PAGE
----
- Nike CEO John Donahoe sent an email to employees warning of layoffs.
- Layoffs will not impact store employees, distribution or manufacturing centers.
- The company is shifting resources and creating capacity to invest in high-potential areas.
On the same day that Nike announced dismal earnings, CEO John Donahoe sent an email to employees warning them that layoffs are coming.
"We will soon be forced to make some difficult choices that will likely result in a net reduction of jobs," said the email sent late Thursday, according to Complex Magazine.
Nike, whose stock has rallied more than 50% from its March 23 close, reported that sales were down 38% with a net loss of $790 million in the fiscal fourth quarter, after Covid-19 forced the closure of most of its stores around the world. It's a rare miss for the company that has only fallen short of earnings estimates twice in the last eight years.
All of its stores are now reopened.
"We are building a flatter, nimbler company and transforming Nike faster to define the marketplace of the future. We are shifting resources and creating capacity to reinvest in our highest potential areas, and we anticipate our realignment will likely result in a net loss of jobs," Nike said in a statement to CNBC.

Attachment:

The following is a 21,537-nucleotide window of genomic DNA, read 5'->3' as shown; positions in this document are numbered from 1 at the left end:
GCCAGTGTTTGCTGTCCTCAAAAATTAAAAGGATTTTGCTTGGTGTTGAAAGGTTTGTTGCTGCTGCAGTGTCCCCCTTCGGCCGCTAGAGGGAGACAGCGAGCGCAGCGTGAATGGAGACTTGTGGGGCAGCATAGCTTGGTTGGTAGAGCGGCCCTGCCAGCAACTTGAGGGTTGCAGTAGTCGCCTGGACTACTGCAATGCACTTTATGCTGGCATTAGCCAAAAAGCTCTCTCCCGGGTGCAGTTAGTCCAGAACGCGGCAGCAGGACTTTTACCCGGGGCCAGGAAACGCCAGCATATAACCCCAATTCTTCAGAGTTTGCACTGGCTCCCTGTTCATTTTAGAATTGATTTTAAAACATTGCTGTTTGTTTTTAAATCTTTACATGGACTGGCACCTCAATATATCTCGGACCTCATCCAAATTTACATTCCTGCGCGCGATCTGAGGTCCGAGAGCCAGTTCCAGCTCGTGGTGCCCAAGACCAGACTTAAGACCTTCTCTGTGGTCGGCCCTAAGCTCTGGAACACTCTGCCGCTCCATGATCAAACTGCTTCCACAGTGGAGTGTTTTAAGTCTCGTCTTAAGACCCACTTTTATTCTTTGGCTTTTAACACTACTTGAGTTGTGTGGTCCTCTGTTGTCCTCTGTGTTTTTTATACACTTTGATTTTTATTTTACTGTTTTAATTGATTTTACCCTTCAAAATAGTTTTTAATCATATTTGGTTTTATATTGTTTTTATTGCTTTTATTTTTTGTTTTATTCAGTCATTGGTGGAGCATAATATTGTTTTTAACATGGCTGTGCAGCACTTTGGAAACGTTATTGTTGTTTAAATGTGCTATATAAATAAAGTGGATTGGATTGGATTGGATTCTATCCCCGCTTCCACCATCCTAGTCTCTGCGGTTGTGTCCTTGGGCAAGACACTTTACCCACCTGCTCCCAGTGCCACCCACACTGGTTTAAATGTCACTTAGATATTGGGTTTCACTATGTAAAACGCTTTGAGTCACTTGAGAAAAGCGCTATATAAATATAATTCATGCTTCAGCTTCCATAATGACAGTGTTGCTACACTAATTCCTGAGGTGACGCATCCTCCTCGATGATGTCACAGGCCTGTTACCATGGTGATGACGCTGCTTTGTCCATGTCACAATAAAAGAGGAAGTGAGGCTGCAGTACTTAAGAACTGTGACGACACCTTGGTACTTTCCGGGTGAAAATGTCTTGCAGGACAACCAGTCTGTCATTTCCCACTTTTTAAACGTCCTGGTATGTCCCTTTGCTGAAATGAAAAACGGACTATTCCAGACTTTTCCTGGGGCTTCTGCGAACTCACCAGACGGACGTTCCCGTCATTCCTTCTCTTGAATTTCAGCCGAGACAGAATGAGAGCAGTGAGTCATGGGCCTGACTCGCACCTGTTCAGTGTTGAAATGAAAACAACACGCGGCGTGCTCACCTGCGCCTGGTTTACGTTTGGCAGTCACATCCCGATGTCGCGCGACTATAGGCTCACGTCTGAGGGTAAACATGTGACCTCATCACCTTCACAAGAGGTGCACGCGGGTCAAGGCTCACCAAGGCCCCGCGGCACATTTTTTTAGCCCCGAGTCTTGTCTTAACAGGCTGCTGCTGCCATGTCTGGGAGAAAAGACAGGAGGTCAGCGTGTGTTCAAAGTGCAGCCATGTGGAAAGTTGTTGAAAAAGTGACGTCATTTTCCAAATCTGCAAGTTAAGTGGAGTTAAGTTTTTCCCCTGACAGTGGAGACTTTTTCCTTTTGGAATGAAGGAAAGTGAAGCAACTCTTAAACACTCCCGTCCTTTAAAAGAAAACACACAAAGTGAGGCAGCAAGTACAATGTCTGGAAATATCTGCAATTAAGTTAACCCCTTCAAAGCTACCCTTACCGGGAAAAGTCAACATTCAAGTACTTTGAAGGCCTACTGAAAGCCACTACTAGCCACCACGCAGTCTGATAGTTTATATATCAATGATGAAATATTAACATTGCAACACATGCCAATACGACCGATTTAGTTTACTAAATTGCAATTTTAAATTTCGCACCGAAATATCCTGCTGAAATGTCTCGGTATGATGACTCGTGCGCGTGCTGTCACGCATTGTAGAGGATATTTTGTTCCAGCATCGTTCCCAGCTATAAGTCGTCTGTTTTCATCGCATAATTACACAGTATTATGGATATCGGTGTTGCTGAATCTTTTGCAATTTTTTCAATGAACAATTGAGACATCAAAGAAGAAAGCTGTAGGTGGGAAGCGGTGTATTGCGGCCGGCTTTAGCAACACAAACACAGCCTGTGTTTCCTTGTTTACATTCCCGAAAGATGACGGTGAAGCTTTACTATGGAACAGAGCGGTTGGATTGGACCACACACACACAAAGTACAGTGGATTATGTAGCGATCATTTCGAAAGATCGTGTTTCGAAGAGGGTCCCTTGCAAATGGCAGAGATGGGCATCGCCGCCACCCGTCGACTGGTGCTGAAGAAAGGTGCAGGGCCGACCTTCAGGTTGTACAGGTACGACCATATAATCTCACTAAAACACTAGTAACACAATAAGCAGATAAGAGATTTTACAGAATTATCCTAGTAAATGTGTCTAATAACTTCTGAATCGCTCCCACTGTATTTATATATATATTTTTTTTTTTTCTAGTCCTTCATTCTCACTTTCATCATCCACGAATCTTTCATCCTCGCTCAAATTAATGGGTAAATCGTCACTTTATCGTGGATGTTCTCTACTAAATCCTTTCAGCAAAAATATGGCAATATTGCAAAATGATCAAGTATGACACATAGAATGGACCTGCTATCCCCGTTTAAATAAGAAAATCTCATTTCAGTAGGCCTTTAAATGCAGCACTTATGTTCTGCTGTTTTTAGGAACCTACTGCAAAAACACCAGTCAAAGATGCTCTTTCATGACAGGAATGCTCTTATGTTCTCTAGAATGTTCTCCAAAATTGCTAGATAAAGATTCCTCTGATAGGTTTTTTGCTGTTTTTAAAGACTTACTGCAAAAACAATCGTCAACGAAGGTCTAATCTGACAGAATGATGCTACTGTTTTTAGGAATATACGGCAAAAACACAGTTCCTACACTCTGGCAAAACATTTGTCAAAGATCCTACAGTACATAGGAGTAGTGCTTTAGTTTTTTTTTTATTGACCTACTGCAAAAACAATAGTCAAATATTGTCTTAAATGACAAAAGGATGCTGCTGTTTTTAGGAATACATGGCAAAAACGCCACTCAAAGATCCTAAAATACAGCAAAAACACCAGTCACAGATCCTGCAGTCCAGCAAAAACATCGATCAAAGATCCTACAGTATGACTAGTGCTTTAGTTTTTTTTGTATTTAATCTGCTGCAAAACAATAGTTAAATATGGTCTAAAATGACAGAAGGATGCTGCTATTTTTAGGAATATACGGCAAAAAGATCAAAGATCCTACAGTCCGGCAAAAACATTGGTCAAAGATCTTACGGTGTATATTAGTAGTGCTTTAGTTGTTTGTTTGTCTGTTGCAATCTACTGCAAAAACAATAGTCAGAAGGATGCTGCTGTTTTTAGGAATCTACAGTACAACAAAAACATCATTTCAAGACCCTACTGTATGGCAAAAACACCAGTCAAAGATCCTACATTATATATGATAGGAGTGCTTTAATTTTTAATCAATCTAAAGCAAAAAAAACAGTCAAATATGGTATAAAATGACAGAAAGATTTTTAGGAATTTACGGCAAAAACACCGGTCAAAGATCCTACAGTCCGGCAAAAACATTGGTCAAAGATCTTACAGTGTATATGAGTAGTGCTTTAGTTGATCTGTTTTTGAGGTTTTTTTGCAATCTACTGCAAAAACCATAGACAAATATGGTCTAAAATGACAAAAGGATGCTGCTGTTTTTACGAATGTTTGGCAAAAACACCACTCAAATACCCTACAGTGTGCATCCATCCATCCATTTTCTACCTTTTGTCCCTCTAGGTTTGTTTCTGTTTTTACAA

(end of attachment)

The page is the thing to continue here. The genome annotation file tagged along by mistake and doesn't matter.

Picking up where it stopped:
Despite the timing of the email, the sports apparel company said the reductions are not being done for cost savings. "Any savings will be reinvested into our priorities," it said.
The layoffs are expected to come in two waves: in July and in the fall. It's not yet known how many people will be impacted. Nike has 76,700 employees, according to a filing with the Securities and Exchange Commission.
Nike said its retail store athletes, distribution centers and its Air MI manufacturing facilities are not expected to be affected by the layoffs.
"We are committed to showing compassion and respect for our transitioning employees through thoughtful and robust severance practices, consistent with our company values, our legal obligations, the competitive marketplace and individual employee situations," Nike said.
One bright spot for Nike's quarter was digital sales, which soared 75%. Online sales are about 30% of its total business, ringing up $5.5 billion in sales in fiscal 2019.
On its investor call Thursday, the company touted its focus on speeding up its direct-to-consumer efforts, highlighting it as the next phase of its strategy.
"Consumer direct acceleration is more than just the next phase of our strategy. It's the spark that will ignite and empower our entire company to serve consumers, our business and our teams better," Donahoe said.
Nike shares were down 6% in Friday afternoon trading. The stock has a market value of nearly $150 billion.